The conservative victory was the first time the CDU has won two consecutive terms in the state since 1962. Hendrik Wüst took over as governor in October.
The conservatives’ victory follows last week’s victory over the Social Democrats in the small northern state of Schleswig-Holstein. Conservatives got a staggering 42 percent of the vote in the state. The Social Democrats, which fielded a relatively unknown candidate, ended the night with just 16 percent of the vote.
But the risks are different there, and not just because Schleswig-Holstein is home to one-sixth of North Rhine-Westphalia’s population. Beyond that, the popular conservative Gov. Daniel Günther is a national figure and has been credited for his successful handling of the pandemic.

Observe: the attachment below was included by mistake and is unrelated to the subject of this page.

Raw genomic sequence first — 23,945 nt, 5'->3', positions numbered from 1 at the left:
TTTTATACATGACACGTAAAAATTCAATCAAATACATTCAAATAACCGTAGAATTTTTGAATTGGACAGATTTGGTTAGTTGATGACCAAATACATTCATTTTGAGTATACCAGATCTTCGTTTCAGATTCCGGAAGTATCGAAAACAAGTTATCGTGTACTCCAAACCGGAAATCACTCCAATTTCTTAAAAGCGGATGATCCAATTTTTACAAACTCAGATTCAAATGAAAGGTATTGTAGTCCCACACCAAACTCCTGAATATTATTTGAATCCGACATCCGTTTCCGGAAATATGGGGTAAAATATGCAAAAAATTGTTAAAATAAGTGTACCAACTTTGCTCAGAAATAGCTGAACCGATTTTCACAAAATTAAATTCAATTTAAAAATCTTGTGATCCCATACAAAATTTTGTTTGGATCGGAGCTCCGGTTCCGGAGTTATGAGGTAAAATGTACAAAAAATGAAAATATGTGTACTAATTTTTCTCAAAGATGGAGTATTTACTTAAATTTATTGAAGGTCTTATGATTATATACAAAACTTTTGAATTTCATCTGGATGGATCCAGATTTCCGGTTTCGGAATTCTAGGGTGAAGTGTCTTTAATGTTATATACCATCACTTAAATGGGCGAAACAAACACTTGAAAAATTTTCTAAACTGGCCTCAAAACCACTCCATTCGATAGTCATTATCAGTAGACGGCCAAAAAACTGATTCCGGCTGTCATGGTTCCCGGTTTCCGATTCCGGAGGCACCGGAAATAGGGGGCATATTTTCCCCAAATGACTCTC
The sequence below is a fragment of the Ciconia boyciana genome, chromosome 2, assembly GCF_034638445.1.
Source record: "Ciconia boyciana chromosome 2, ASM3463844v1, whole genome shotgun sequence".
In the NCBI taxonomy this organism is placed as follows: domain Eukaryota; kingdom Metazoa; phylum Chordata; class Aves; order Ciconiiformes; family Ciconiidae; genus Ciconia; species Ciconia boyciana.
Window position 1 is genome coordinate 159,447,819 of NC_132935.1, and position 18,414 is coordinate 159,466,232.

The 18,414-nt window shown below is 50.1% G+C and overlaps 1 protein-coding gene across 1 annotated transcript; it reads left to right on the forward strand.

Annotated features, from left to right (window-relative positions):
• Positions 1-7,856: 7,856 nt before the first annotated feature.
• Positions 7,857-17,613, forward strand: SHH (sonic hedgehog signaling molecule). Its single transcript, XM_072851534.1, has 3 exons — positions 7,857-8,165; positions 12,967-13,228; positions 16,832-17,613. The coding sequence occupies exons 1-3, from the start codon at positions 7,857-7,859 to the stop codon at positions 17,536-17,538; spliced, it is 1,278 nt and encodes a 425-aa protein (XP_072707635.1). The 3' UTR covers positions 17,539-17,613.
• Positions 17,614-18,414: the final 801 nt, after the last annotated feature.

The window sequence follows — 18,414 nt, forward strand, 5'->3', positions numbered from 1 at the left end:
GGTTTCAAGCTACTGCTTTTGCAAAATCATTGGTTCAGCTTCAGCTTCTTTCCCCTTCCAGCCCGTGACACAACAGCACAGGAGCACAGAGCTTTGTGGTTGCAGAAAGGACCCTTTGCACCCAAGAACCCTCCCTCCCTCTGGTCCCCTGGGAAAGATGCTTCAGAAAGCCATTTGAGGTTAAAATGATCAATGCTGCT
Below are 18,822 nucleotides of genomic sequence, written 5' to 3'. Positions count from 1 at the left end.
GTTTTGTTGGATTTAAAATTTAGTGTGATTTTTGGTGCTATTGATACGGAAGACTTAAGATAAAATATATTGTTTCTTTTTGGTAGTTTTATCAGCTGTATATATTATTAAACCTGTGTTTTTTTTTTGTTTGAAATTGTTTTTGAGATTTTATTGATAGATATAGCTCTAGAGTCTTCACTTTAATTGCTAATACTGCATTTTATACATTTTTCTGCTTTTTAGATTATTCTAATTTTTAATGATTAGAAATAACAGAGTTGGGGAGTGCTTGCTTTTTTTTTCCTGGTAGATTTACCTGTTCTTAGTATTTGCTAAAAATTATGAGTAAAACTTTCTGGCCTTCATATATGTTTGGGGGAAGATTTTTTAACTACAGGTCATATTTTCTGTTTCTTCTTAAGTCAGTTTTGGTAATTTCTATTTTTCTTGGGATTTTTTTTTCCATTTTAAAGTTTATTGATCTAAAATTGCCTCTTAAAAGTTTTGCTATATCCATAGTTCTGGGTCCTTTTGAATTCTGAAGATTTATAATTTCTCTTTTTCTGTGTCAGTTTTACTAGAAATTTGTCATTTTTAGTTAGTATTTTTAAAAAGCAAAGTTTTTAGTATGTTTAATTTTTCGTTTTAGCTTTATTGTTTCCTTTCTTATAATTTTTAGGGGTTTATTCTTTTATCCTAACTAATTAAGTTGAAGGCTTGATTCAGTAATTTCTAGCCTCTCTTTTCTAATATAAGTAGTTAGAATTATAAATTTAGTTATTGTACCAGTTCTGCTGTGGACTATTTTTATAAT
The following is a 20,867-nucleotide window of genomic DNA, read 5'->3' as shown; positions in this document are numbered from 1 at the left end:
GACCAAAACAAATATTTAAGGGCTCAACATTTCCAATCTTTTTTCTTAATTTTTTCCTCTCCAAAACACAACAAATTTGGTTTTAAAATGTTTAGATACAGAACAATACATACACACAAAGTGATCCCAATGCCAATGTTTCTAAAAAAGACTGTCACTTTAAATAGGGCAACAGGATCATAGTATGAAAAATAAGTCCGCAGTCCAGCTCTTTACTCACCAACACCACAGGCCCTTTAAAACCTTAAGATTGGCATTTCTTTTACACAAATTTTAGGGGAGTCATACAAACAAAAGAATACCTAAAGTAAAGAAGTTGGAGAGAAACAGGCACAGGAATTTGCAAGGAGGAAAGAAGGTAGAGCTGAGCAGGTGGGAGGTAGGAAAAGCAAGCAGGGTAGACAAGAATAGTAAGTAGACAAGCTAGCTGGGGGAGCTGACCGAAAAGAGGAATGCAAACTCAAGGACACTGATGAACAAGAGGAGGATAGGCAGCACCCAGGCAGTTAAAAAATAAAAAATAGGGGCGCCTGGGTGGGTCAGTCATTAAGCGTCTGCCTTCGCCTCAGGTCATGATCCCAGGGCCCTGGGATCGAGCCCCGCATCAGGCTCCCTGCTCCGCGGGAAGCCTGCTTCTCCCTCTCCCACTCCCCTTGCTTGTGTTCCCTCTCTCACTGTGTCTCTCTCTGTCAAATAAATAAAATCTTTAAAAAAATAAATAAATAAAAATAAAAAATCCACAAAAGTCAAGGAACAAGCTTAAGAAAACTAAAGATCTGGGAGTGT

None of the candidates vying to lead North Rhine Westphalia are well known outside the state. The SPD is led by Thomas Kutschaty, a 53-year-old lawyer from Essen who served as justice minister in the former Social Democratic government.
Due to the nature of coalition-based politics, a victory for the Conservatives on Sunday will only lead to a Conservative government if they can convince the Greens (or SPD) to form a coalition, making them not only the biggest winners in Sunday’s election, but also the King.